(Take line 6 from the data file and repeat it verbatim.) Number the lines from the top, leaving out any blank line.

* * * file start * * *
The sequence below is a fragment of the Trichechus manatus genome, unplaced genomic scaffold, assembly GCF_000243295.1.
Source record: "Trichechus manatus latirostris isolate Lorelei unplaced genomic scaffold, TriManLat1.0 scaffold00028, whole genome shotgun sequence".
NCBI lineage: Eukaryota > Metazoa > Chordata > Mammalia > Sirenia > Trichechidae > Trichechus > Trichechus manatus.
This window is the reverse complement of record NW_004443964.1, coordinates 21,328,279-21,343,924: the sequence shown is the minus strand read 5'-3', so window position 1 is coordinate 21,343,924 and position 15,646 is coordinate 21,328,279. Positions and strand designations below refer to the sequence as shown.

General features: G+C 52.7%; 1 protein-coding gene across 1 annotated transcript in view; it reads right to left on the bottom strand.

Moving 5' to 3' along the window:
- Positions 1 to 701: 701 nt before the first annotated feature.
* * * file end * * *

Moving 5' to 3' along the window: